Before Jordan Neely’s Death, Doctors Long Warned About Chokeholds

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When a subway rider in New York used a chokehold that ended up killing a 30-year-old homeless man, Jordan Neely, he was employing a technique that many neurologists warn is so dangerous that it should not be allowed in law enforcement.

Chokeholds or strangleholds are known also as neck compressions, which involve applying pressure to both sides of the neck. They are allowed in some martial arts competitions, and certain U.S. military personnel in ground-combat units may learn to apply chokeholds, and associated safe releases, in training.

But in the past few years, police departments have increasingly banned the use of chokeholds, following events such as the deaths of Eric Garner and George Floyd.

There are few data on how often police have used the holds, or what the consequences were. Among the few studies is one reporting that officers in Spokane, Wash., used neck restraints 230 times in the eight years before May 2021, when Washington State banned them.

While there were no fatalities recorded in the use of the holds by that department, neurologists say the dangers of neck compression are indisputable.

Dr. Altaf Saadi, a neurologist at Massachusetts General Hospital, explained that chokeholds and strangleholds could kill or cause brain injuries in two ways. They can compress the trachea, preventing the person from getting air into the lungs. And they can compress the carotid arteries, which are on either side of the neck, adjacent to the trachea. Seventy percent of the blood going to the brain passes through the carotids, Dr. Saadi said. If that blood flow is cut off in a chokehold or a stranglehold, some people can become unconscious in three to four seconds. If the flow continues to be restricted, a person can die within three to four minutes.

If a person loses consciousness, that is an indication of possible injury to the brain, Dr. Saadi said.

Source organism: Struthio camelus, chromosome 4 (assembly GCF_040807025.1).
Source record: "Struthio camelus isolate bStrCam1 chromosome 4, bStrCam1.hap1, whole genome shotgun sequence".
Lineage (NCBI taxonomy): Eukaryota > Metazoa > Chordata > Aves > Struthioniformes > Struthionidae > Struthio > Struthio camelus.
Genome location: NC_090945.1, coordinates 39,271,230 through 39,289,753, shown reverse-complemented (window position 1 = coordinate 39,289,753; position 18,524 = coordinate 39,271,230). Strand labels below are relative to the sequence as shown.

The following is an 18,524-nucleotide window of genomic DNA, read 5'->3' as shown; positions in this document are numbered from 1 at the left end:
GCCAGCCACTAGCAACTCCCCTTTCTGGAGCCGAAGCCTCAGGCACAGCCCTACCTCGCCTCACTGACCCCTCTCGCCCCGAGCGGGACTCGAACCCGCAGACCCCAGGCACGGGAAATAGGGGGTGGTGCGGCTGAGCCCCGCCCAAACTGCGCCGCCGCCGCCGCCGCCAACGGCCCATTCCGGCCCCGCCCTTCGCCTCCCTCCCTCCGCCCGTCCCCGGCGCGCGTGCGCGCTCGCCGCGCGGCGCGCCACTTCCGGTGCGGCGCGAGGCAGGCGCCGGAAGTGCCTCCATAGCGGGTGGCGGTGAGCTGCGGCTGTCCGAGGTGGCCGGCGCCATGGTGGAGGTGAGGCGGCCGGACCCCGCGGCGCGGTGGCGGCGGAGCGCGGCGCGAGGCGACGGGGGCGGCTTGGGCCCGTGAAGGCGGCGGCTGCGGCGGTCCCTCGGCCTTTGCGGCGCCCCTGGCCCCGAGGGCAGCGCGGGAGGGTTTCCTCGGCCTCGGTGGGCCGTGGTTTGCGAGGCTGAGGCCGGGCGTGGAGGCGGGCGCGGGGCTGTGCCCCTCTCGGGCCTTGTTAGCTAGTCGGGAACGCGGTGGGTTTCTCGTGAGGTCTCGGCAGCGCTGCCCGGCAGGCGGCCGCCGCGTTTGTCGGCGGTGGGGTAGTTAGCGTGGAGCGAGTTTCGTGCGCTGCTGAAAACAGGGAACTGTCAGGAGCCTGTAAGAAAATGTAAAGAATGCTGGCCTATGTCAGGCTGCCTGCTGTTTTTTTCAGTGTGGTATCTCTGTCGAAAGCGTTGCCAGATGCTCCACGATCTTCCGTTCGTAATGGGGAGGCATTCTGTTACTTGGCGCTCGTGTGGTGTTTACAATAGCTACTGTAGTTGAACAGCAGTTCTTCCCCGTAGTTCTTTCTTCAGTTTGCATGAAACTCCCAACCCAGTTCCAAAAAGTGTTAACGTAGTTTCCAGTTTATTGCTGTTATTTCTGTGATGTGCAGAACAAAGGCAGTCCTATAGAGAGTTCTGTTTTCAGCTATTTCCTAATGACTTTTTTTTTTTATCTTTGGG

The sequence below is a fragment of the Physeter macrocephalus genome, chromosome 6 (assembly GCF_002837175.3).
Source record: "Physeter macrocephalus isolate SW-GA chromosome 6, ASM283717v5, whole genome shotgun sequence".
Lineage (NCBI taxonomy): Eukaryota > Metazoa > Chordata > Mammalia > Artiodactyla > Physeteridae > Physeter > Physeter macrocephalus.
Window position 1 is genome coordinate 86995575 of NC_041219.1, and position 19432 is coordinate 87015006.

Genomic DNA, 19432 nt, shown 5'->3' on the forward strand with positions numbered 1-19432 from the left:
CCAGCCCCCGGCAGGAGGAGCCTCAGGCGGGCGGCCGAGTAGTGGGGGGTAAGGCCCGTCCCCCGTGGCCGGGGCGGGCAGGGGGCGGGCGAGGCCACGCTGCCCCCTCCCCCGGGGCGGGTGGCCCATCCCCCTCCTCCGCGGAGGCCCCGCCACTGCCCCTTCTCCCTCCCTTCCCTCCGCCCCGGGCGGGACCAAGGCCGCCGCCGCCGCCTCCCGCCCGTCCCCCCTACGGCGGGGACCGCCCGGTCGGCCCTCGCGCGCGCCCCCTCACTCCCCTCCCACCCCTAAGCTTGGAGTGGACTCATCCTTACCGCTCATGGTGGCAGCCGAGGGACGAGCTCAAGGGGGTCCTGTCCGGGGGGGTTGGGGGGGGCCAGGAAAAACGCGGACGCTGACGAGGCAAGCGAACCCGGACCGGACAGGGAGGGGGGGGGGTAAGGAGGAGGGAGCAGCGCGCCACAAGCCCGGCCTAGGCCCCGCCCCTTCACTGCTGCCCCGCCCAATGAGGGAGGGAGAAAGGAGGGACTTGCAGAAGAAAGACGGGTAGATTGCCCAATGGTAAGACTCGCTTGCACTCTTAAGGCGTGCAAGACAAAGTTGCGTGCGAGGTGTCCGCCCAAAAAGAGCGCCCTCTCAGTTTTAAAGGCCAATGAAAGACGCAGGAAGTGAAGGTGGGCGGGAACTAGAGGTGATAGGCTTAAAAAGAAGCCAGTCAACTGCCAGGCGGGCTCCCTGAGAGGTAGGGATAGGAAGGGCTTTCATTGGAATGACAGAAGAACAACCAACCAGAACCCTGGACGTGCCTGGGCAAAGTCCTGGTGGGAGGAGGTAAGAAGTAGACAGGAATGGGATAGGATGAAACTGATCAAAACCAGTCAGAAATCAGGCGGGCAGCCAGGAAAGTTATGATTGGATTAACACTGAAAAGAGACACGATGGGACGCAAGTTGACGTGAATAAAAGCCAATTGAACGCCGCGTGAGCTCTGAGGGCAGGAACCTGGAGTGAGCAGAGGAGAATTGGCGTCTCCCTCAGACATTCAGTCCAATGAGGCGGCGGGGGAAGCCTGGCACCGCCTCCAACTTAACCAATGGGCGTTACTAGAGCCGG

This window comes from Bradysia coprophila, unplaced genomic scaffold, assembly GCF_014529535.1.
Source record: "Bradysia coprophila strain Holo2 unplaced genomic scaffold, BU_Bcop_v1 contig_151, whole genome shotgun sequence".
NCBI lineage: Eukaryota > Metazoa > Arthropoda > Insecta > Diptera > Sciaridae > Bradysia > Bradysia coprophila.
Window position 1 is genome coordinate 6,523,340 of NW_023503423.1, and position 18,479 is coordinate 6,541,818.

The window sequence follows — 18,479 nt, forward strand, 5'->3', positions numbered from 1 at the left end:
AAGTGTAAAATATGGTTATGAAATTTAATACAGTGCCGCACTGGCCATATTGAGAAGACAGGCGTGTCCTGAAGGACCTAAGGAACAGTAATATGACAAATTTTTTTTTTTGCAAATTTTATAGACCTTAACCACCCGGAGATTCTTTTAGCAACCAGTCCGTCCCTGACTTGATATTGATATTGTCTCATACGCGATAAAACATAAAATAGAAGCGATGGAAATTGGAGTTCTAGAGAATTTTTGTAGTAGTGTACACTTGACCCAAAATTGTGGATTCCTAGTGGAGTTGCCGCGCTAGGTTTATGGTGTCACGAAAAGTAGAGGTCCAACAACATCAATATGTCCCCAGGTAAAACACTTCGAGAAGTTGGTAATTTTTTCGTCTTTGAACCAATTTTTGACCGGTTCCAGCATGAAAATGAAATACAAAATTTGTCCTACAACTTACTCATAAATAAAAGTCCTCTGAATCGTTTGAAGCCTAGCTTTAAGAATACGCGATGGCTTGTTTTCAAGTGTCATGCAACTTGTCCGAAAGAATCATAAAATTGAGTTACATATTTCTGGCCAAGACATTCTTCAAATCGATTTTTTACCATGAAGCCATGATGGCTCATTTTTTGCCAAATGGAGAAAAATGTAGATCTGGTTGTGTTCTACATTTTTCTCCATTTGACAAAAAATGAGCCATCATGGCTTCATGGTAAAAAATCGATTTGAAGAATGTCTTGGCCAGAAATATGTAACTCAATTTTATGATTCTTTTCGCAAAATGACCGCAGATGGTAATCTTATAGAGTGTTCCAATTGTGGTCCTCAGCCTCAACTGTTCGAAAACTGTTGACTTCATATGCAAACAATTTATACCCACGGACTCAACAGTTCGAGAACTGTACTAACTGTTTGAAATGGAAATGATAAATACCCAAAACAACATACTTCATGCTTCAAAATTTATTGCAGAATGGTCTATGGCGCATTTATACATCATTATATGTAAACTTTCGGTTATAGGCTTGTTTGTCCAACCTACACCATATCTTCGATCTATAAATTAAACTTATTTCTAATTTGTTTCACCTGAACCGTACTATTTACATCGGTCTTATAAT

Even if the person does not lose consciousness, strokes and permanent brain damage, including cognitive impairment, can result from a chokehold.

People with cardiovascular disease are especially susceptible to brain injury as a result of neck compression.

In a paper published in 2020 in JAMA Neurology, Dr. Saadi and colleagues wrote, “The possibility of devastating repercussions is too high to merit the use of neck restraints in any circumstance.”

The American Academy of Neurology came out firmly against neck compression. In a position paper, the organization wrote that a mantra in its field is “time is brain,” meaning that brain tissue dies quickly when blood flow is stopped. The group notes that in strokes, when an area of the brain is deprived of blood, 1.9 million neurons die each minute before blood flow is restored.

In a position statement, the group wrote that such techniques are “inherently dangerous in nature” and strongly encouraged all law enforcement personnel and policymakers “to classify neck restraints, at a minimum, as a form of deadly force.”

The group added a recommended prohibition of the technique “because there is no amount of training or method of application of neck restraints that can mitigate the risk of death or permanent profound neurologic damage with this maneuver.”

Oliver Whang contributed reporting.